Remember the pizza example. Multiplying by a fraction is really a form of division. (You may even recall that to divide fractions, you invert and multiply. Slippery little devils aren’t they. Oh yes, it’s all coming back now!)

So, 1/4 is 1 divided by 4 and 2/8 is 2 divided by 8. Now back to our problem.

3/8 + 1/4 = 3/8 + 2/8 = 5/8 and that’s the “final answer.”

Well, that was easy. What if the denominators don’t have any common factors? Suppose it was 3/4 + 1/3?

Well, then you just multiply the first denominator by the second denominator and you multiply the second denominator by the first. That’s actually the general rule that will always work. Of course, to keep from changing the fraction, you have to multiply the numerator by the same amount. Get out your pencil and follow along:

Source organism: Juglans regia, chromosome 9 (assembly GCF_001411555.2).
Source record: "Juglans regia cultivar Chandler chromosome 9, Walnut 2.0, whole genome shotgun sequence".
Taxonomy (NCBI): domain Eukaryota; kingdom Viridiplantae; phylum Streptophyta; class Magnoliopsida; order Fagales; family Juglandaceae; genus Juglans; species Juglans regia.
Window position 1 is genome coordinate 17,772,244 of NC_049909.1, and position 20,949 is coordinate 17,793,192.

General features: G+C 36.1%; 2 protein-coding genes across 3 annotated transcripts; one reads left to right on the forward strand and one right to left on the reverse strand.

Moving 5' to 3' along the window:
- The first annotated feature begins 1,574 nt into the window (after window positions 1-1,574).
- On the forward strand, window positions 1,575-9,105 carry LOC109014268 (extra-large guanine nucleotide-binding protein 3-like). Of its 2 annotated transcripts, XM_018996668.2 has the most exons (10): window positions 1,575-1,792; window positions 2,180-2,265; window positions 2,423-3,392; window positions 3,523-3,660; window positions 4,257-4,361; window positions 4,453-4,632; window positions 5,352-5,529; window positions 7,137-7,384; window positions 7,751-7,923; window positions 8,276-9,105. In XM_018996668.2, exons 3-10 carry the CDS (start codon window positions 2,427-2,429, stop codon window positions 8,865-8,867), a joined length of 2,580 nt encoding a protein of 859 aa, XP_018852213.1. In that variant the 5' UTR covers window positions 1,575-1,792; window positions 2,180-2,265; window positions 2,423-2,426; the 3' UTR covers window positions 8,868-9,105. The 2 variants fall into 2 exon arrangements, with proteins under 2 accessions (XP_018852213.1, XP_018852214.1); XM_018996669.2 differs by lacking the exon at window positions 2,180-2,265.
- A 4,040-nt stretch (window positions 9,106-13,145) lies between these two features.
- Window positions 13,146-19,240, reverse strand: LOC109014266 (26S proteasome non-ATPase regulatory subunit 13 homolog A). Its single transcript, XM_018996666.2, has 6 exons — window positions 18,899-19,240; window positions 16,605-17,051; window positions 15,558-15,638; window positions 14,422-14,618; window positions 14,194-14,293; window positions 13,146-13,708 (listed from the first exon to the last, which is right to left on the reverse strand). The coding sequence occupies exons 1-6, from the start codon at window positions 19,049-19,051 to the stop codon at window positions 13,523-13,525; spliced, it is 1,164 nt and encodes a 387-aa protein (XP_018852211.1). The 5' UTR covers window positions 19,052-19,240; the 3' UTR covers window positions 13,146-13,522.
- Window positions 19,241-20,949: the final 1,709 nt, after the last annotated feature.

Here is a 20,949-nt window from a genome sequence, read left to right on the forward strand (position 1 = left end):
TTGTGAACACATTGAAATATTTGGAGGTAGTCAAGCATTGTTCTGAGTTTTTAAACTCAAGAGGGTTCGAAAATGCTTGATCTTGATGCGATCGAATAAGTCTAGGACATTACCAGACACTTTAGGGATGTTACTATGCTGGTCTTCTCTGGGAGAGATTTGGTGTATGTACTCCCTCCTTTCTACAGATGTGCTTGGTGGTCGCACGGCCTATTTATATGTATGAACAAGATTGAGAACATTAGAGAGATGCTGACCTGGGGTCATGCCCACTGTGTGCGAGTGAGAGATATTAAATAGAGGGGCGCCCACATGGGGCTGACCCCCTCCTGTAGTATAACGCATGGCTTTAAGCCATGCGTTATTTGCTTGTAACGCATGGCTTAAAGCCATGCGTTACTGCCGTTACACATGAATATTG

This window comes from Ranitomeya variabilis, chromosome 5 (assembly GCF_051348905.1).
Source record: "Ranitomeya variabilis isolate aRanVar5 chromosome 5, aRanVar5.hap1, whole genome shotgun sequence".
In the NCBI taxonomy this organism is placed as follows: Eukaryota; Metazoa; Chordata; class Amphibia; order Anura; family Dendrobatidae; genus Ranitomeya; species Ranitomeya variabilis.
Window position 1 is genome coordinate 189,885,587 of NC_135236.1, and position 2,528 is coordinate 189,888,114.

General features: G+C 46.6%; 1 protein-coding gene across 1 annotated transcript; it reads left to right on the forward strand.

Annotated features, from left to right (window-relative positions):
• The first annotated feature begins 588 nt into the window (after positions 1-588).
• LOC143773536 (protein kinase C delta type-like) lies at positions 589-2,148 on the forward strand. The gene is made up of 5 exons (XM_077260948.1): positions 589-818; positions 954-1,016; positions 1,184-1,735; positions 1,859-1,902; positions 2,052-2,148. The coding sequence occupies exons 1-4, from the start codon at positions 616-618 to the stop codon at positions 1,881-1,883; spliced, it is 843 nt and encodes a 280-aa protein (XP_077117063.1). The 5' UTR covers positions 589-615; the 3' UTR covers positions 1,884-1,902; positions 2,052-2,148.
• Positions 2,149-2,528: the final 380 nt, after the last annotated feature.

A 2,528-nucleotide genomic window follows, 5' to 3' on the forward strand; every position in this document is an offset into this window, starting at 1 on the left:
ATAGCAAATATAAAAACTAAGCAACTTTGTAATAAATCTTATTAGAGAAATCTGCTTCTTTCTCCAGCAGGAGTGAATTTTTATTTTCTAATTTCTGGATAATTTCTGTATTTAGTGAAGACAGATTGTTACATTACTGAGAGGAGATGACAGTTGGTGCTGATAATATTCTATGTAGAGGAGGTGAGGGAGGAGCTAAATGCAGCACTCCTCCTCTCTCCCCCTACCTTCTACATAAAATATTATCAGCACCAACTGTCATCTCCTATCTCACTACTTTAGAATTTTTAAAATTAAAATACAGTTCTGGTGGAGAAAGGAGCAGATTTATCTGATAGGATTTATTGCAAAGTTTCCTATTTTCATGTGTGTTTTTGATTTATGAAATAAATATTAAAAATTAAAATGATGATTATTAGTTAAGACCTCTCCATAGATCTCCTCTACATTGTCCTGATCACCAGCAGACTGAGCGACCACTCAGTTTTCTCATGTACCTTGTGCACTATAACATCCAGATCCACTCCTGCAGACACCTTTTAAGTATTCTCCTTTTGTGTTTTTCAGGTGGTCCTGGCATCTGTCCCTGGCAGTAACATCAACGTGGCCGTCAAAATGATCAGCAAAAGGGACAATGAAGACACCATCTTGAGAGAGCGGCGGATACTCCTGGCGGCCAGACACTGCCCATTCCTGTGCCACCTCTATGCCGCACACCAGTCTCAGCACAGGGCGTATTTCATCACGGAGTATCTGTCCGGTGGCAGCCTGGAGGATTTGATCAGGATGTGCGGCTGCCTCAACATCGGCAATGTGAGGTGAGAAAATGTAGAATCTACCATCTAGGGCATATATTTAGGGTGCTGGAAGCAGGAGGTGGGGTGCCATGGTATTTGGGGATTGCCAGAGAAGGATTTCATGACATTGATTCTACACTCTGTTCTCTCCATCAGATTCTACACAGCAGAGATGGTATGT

So you multiply the 3/4 by the denominator of the second fraction: 3.

So you get 3/3 * 3/4 = 9/12.

Now multiply the second fraction by the denominator from the first: 4.

That’s 4/4 * 1/3 = 4/12.

Now they’ll both have the same denominator. Works every time. Now you can add:

3/4 + 1/3 = 9/12 + 4/12 = 13/12. 

That’s actually the lowest form, but some would convert that to a mixed fraction of 1-1/12. (Spoken as one and one-twelfth.)

Now we’re ready for the jump to Algebra. Algebra is just generalized Arithmetic where you work the calculations with letters that stand for “variables.” Basically, a variable can be (almost) any number. The results will be true if you then substitute actual values for the variables. That’s the start of Algebra.